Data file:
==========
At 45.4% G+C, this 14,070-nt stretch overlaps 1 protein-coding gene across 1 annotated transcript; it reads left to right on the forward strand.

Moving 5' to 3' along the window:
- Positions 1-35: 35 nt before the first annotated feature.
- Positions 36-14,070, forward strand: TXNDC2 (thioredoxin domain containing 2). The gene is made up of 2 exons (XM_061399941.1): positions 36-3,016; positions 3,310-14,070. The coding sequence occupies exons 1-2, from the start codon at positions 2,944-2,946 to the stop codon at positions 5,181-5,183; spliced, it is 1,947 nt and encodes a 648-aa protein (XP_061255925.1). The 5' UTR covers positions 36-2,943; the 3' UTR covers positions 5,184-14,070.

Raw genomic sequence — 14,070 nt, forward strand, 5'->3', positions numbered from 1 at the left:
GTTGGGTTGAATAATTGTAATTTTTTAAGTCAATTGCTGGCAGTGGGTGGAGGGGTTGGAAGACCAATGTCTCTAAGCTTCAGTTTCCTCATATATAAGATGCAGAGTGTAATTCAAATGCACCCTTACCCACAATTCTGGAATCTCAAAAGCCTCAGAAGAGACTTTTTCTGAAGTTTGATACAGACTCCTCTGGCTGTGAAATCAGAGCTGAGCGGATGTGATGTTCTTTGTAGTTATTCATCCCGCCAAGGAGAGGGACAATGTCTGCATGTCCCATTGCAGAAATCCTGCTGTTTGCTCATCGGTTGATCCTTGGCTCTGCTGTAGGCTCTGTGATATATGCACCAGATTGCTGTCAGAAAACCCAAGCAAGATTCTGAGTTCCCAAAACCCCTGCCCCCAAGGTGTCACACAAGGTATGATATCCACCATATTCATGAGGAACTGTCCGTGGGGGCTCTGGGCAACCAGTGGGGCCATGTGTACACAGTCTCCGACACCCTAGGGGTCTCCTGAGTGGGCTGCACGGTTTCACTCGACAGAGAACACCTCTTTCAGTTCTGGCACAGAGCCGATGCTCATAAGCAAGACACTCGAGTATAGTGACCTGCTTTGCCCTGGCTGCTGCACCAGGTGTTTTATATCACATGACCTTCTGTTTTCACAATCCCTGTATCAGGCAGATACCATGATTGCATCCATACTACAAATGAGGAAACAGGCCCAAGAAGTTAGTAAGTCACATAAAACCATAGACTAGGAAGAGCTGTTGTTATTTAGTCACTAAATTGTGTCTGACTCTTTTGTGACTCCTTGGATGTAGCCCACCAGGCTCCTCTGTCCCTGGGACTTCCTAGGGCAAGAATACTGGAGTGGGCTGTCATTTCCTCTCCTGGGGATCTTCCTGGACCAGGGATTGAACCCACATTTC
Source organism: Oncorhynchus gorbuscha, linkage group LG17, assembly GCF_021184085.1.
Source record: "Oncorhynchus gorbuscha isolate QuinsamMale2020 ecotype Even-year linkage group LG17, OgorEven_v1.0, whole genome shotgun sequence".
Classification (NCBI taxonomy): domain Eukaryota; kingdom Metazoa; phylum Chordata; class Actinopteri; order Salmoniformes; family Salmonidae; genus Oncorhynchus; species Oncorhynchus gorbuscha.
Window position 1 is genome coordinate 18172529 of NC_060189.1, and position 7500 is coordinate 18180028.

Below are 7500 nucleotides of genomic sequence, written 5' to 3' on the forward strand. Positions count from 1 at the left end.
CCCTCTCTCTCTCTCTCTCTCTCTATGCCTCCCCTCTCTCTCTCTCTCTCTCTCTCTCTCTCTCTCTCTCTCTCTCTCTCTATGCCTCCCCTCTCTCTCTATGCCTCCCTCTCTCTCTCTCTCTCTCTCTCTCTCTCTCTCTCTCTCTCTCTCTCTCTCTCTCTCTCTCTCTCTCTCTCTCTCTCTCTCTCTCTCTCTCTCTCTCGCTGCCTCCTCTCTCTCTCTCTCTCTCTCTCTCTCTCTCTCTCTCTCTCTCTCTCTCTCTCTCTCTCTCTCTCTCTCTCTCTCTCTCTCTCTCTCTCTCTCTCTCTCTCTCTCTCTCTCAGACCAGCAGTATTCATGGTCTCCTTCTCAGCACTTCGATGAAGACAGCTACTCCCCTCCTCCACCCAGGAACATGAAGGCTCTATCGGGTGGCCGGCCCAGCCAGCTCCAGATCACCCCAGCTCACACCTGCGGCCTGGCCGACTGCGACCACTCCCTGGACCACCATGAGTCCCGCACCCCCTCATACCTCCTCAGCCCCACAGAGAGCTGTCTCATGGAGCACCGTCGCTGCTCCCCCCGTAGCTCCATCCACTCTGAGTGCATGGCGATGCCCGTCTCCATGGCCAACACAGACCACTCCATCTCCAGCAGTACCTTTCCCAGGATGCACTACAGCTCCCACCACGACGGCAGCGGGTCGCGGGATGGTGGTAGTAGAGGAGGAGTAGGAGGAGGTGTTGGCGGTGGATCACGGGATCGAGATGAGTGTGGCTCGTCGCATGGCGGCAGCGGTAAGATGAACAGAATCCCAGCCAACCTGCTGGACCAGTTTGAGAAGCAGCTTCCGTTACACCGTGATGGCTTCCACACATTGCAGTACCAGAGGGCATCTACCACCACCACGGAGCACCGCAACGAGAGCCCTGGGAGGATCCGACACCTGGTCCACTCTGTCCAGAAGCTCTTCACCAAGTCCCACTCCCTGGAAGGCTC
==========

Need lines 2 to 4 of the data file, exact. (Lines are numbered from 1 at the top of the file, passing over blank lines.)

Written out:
Moving 5' to 3' along the window:
- Positions 1-35: 35 nt before the first annotated feature.
- Positions 36-14,070, forward strand: TXNDC2 (thioredoxin domain containing 2). The gene is made up of 2 exons (XM_061399941.1): positions 36-3,016; positions 3,310-14,070. The coding sequence occupies exons 1-2, from the start codon at positions 2,944-2,946 to the stop codon at positions 5,181-5,183; spliced, it is 1,947 nt and encodes a 648-aa protein (XP_061255925.1). The 5' UTR covers positions 36-2,943; the 3' UTR covers positions 5,184-14,070.